Medical debt and credit card debt in Georgia
Medical debt and credit card debt continue to plague the country, including those who reside in Georgia. Both can negatively impact one’s finances, but in distinctly different ways.
Medical debt and credit card debt continue to plague the country. Unfortunately, the residents of Georgia are not immune to these struggles. A recent article in USA Today reports that Georgia has some of the highest rates of credit card debt in the country. The state ranked number 7 with an average balance per credit card of $1,677.
NerdWallet, a personal finance website, also reported its research on the average national credit card debt and found the average household owes $7,283 on all credit cards held by the family. This number changes when the researchers focus on households that typically carry debt on credit cards. Families who carry a balance on their cards have an average credit card debt of $15,611.
Although these balances are high and may seem unmanageable, NerdWallet also reports that medical bills continue to outpace credit card debt. Within this report, it was found that approximately 20 percent of adults in the United States are struggling to make payments on medical bills.
How medical debt and credit card debt impact your credit score
Although medical debt and credit card debt are top causes of debt in the United States, they impact finances in distinctly different ways:
- Budget. Although credit card bills are subject to varying interest rates, card holders generally budget and approximate monthly payments. This is not always true with medical debt. Accidents and health issues are often unpredictable, and the medical care needed to recover can vary. This can lead to large bills in a matter of days.
- Collection. Collection agencies tend to receive a higher number of payments for medical bills then credit card bills. Approximately half of the bills sent to third party collection agencies are medical bills. Americans are estimated to pay three times more in medical debt through collection agencies than bank and credit card debt combined.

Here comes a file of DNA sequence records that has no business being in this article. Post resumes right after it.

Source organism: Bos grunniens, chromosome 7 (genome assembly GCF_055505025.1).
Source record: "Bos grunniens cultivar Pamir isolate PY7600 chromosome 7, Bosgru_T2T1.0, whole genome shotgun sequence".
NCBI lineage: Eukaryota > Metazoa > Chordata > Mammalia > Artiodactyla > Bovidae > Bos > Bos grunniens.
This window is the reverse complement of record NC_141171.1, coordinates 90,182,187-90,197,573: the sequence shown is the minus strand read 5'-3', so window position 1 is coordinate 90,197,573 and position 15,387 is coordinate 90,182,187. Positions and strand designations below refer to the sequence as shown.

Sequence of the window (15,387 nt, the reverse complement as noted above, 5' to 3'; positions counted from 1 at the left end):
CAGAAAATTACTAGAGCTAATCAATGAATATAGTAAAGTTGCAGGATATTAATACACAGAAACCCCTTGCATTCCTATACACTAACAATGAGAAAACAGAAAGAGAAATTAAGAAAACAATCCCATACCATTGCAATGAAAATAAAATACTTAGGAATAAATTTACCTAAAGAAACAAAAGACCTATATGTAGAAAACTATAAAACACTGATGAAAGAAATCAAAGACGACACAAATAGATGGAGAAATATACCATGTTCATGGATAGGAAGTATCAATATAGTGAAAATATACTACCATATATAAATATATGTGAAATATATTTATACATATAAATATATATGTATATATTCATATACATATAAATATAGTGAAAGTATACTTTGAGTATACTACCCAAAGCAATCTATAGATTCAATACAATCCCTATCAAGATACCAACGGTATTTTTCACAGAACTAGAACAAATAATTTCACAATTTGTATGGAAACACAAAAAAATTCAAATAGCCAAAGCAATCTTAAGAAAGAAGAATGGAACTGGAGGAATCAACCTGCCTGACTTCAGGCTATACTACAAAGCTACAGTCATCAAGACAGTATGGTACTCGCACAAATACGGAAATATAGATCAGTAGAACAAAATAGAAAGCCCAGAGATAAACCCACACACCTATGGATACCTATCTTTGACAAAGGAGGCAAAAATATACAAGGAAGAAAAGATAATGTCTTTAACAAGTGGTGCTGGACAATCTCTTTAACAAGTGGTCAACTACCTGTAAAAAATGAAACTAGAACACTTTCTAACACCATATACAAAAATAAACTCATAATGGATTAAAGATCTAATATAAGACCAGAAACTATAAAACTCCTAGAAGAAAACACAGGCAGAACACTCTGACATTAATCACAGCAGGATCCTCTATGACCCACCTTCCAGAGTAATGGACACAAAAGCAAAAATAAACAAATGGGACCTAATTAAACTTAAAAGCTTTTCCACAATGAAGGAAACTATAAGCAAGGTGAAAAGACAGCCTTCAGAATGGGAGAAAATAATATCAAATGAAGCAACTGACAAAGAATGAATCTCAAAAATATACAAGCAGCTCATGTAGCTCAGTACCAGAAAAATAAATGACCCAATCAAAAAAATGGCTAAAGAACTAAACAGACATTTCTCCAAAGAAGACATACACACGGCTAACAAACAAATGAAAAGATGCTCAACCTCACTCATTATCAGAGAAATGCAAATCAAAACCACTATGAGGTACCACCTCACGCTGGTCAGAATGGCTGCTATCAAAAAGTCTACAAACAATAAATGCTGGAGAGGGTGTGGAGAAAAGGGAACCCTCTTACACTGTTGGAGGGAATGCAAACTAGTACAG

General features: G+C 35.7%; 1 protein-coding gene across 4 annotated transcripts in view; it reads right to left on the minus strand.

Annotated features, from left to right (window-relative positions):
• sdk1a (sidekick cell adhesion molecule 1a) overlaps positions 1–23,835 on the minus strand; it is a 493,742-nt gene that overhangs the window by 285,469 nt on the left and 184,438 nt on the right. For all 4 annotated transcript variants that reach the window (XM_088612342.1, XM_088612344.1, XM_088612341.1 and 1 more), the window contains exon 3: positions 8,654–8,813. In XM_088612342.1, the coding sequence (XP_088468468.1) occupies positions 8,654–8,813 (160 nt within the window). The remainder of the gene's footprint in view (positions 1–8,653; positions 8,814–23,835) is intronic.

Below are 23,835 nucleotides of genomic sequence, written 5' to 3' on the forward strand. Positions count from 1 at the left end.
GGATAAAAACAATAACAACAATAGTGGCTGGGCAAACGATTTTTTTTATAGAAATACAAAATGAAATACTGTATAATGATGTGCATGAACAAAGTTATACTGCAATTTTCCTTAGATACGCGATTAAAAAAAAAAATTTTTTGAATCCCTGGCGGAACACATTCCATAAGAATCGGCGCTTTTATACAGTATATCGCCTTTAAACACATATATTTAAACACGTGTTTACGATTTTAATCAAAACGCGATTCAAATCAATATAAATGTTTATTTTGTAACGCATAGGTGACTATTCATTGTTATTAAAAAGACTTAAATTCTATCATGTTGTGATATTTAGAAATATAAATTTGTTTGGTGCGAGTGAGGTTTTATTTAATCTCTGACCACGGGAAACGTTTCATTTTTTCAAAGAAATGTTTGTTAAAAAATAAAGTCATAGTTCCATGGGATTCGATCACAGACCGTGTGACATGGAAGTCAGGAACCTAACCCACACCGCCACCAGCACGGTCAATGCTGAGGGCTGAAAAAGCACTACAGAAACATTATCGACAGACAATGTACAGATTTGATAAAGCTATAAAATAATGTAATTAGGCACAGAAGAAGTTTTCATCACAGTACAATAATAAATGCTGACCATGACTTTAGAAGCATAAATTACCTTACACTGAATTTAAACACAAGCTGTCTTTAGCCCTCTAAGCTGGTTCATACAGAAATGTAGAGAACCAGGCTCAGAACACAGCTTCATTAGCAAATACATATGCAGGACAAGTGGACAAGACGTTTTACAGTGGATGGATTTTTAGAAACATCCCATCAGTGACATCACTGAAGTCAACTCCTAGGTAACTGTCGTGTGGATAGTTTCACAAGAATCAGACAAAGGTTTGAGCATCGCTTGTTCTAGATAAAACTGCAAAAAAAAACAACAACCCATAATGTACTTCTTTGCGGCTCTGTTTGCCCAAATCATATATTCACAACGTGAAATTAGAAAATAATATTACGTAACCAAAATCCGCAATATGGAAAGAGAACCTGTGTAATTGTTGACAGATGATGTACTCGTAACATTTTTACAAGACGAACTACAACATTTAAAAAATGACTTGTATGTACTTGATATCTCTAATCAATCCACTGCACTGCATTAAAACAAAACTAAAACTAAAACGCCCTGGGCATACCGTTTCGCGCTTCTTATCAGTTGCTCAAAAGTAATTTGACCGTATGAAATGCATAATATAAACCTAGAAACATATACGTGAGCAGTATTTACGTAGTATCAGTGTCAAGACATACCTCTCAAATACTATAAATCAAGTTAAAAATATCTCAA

- Impact. Both medical debt and credit card debt negatively impact one’s credit score. The Washington Post reports one in five Americans have medical debt on their credit reports, which translates to 43 million individuals. Although a higher number of medical bills are sent to collection, FICO places a higher weight on credit card bills in the calculation used to determine one’s credit report score. As a result, credit card debt is more likely to have a larger negative impact on an individual’s credit score.
These are just a few of the issues that can arise when attempting to manage debt associated with medical and credit card bills. Individuals that find these issues frustrating and unmanageable are not alone and many find relief by filing bankruptcy. According to the United States Courts there were 24,781 individuals filing Chapter 7 bankruptcy and 28,500 individuals filing Chapter 13 bankruptcy in Georgia from September 30, 2013, through September 30, 2014.
Legal counsel can help
Individuals struggling to meet financial obligations are wise to seek the counsel of an experienced debt relief attorney. A legal professional can review your unique situation and discuss the benefits of filing bankruptcy for a fresh financial start.